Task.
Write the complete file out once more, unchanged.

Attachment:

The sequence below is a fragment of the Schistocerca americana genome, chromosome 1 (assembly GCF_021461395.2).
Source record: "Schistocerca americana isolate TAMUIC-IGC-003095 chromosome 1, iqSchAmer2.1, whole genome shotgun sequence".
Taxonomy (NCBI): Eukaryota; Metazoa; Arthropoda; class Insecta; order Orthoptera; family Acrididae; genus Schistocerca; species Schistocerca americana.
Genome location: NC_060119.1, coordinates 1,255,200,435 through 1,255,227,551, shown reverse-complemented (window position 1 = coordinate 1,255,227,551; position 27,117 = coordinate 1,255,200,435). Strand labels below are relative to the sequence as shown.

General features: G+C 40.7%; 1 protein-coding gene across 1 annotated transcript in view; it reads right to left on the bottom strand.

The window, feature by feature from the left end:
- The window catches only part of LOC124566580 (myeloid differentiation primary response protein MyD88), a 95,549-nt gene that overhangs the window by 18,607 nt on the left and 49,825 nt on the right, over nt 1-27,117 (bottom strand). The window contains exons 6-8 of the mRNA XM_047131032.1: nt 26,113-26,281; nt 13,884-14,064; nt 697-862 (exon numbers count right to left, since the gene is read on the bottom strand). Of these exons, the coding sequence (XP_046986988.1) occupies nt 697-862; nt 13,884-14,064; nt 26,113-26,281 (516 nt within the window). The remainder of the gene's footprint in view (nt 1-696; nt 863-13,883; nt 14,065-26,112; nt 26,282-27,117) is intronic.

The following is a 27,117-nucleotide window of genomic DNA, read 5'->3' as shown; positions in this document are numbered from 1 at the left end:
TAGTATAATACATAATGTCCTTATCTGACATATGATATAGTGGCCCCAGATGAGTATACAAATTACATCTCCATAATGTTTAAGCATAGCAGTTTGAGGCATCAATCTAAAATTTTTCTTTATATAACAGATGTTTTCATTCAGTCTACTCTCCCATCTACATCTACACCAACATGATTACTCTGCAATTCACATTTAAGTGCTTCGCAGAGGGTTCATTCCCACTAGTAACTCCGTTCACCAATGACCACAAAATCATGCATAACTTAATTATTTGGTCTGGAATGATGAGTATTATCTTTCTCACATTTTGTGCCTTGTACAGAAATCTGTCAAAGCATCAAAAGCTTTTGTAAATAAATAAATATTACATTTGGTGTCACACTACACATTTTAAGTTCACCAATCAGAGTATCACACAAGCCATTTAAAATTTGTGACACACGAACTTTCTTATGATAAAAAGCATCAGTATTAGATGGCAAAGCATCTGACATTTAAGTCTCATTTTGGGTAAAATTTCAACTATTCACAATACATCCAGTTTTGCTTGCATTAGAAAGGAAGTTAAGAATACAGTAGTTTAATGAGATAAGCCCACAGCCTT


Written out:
The sequence below is a fragment of the Schistocerca americana genome, chromosome 1 (assembly GCF_021461395.2).
Source record: "Schistocerca americana isolate TAMUIC-IGC-003095 chromosome 1, iqSchAmer2.1, whole genome shotgun sequence".
Taxonomy (NCBI): Eukaryota; Metazoa; Arthropoda; class Insecta; order Orthoptera; family Acrididae; genus Schistocerca; species Schistocerca americana.
Genome location: NC_060119.1, coordinates 1,255,200,435 through 1,255,227,551, shown reverse-complemented (window position 1 = coordinate 1,255,227,551; position 27,117 = coordinate 1,255,200,435). Strand labels below are relative to the sequence as shown.

General features: G+C 40.7%; 1 protein-coding gene across 1 annotated transcript in view; it reads right to left on the bottom strand.

The window, feature by feature from the left end:
- The window catches only part of LOC124566580 (myeloid differentiation primary response protein MyD88), a 95,549-nt gene that overhangs the window by 18,607 nt on the left and 49,825 nt on the right, over nt 1-27,117 (bottom strand). The window contains exons 6-8 of the mRNA XM_047131032.1: nt 26,113-26,281; nt 13,884-14,064; nt 697-862 (exon numbers count right to left, since the gene is read on the bottom strand). Of these exons, the coding sequence (XP_046986988.1) occupies nt 697-862; nt 13,884-14,064; nt 26,113-26,281 (516 nt within the window). The remainder of the gene's footprint in view (nt 1-696; nt 863-13,883; nt 14,065-26,112; nt 26,282-27,117) is intronic.

The following is a 27,117-nucleotide window of genomic DNA, read 5'->3' as shown; positions in this document are numbered from 1 at the left end:
TAGTATAATACATAATGTCCTTATCTGACATATGATATAGTGGCCCCAGATGAGTATACAAATTACATCTCCATAATGTTTAAGCATAGCAGTTTGAGGCATCAATCTAAAATTTTTCTTTATATAACAGATGTTTTCATTCAGTCTACTCTCCCATCTACATCTACACCAACATGATTACTCTGCAATTCACATTTAAGTGCTTCGCAGAGGGTTCATTCCCACTAGTAACTCCGTTCACCAATGACCACAAAATCATGCATAACTTAATTATTTGGTCTGGAATGATGAGTATTATCTTTCTCACATTTTGTGCCTTGTACAGAAATCTGTCAAAGCATCAAAAGCTTTTGTAAATAAATAAATATTACATTTGGTGTCACACTACACATTTTAAGTTCACCAATCAGAGTATCACACAAGCCATTTAAAATTTGTGACACACGAACTTTCTTATGATAAAAAGCATCAGTATTAGATGGCAAAGCATCTGACATTTAAGTCTCATTTTGGGTAAAATTTCAACTATTCACAATACATCCAGTTTTGCTTGCATTAGAAAGGAAGTTAAGAATACAGTAGTTTAATGAGATAAGCCCACAGCCTT